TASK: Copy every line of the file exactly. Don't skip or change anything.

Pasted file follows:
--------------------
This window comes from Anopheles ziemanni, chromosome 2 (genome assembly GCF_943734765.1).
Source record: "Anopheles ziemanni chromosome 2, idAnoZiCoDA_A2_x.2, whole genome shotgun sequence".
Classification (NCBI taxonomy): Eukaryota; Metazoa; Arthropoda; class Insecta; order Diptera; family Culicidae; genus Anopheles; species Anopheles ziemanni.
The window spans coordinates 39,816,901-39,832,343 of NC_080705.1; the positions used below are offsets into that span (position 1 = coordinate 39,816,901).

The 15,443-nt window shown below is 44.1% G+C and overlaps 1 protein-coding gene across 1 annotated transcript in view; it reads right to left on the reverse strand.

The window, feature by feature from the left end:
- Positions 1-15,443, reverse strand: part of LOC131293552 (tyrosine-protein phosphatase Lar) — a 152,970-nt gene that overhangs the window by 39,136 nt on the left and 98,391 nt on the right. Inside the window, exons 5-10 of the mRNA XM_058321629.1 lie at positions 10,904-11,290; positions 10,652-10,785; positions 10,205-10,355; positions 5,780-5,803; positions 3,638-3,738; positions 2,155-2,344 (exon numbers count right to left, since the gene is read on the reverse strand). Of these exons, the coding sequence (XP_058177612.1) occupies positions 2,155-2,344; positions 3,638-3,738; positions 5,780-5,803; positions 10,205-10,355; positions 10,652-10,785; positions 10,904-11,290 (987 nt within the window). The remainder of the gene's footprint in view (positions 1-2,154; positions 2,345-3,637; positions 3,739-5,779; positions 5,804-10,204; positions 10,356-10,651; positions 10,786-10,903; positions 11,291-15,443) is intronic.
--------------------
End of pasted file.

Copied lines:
This window comes from Anopheles ziemanni, chromosome 2 (genome assembly GCF_943734765.1).
Source record: "Anopheles ziemanni chromosome 2, idAnoZiCoDA_A2_x.2, whole genome shotgun sequence".
Classification (NCBI taxonomy): Eukaryota; Metazoa; Arthropoda; class Insecta; order Diptera; family Culicidae; genus Anopheles; species Anopheles ziemanni.
The window spans coordinates 39,816,901-39,832,343 of NC_080705.1; the positions used below are offsets into that span (position 1 = coordinate 39,816,901).

The 15,443-nt window shown below is 44.1% G+C and overlaps 1 protein-coding gene across 1 annotated transcript in view; it reads right to left on the reverse strand.

The window, feature by feature from the left end:
- Positions 1-15,443, reverse strand: part of LOC131293552 (tyrosine-protein phosphatase Lar) — a 152,970-nt gene that overhangs the window by 39,136 nt on the left and 98,391 nt on the right. Inside the window, exons 5-10 of the mRNA XM_058321629.1 lie at positions 10,904-11,290; positions 10,652-10,785; positions 10,205-10,355; positions 5,780-5,803; positions 3,638-3,738; positions 2,155-2,344 (exon numbers count right to left, since the gene is read on the reverse strand). Of these exons, the coding sequence (XP_058177612.1) occupies positions 2,155-2,344; positions 3,638-3,738; positions 5,780-5,803; positions 10,205-10,355; positions 10,652-10,785; positions 10,904-11,290 (987 nt within the window). The remainder of the gene's footprint in view (positions 1-2,154; positions 2,345-3,637; positions 3,739-5,779; positions 5,804-10,204; positions 10,356-10,651; positions 10,786-10,903; positions 11,291-15,443) is intronic.